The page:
Children diagnosed with Defensive SPD have the opportunity to access early intervetion. They receive the support and interventions to enable them to overcome their Defensiveness and properly manage their sensory processing disorder so they don't miss out on vital opportunities to develop and experience everything the world has to offer. These children often had marked behavioral challenges as a younger child that were disruptive or challenging for their parents or teachers on a regular basis. Adults with Defensive SPD have been those children who, through intelligence or conditioning from an early age have controlled their symptoms, hid their discomfort from those closest to them and found a solution to any challenge presented to them, even if that meant missing out! These were the kids who bottled up their emotion until they overflowed, melted down or throw a tantrum. These were the kids who couldn't explain why they reacted so strongly to a tap on the shoulder...except to know that it was much more than the tap on the shoulder they were reacting to at the time. It was in fact every piece of sensory information their body was presented with that day, it was the 20 time every hours they were bombarded with sensory information their brain could not organise, it was the regret and shame they felt when they made an excuse for avoiding participation. It was everything about the world that scared them exploding in one magnificent moment of relief that was so quickly followed by a feeling of embarrassment and remorse.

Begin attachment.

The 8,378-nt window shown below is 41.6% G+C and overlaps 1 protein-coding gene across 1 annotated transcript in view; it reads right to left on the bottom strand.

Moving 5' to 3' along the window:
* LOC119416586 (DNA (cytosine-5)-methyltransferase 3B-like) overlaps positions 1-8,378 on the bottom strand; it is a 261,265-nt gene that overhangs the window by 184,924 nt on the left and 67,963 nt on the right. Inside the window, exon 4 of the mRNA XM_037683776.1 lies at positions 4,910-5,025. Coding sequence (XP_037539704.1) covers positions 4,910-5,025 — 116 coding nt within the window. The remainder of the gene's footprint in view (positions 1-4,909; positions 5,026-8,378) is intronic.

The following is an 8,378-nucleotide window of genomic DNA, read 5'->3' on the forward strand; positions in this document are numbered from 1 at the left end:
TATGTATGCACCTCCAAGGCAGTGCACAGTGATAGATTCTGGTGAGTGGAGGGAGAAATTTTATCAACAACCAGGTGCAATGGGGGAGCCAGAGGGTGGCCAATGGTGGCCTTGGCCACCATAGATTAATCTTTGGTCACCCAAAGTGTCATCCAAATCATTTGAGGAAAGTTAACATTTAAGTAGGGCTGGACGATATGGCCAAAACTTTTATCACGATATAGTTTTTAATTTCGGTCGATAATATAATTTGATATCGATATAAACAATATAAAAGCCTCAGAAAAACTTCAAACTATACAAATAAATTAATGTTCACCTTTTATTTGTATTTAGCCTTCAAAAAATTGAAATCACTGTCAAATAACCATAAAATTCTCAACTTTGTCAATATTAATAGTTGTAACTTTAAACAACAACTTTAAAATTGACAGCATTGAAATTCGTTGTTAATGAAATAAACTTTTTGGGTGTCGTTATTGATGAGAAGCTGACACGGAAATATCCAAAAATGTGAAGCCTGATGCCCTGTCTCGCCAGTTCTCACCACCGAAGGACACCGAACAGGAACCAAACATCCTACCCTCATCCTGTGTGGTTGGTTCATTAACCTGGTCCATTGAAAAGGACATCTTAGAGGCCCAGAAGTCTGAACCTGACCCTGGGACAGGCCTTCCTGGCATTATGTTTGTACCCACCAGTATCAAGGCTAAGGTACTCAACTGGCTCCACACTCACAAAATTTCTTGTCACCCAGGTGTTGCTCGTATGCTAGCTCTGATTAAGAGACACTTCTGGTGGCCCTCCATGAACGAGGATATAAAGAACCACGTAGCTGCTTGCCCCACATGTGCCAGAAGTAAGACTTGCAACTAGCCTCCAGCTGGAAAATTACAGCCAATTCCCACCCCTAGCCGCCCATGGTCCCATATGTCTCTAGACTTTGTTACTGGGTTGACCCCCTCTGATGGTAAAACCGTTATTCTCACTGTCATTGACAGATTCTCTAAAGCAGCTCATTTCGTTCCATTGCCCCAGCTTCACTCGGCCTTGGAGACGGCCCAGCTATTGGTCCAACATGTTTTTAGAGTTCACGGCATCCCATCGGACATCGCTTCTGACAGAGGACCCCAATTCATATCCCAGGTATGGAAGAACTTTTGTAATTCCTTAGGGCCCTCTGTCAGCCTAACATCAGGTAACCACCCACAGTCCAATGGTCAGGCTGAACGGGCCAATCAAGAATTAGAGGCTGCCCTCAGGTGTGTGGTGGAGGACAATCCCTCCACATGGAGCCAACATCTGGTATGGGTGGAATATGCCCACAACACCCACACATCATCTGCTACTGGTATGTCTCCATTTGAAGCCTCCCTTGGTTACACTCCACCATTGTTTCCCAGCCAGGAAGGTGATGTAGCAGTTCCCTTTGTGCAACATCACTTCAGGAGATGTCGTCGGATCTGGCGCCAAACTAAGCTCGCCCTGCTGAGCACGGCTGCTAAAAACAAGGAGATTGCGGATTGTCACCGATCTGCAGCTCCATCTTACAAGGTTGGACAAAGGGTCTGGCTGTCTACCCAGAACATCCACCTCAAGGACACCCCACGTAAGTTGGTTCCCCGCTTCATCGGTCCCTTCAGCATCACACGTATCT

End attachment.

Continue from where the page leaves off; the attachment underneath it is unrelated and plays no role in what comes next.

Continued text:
My Story - A Personal Experience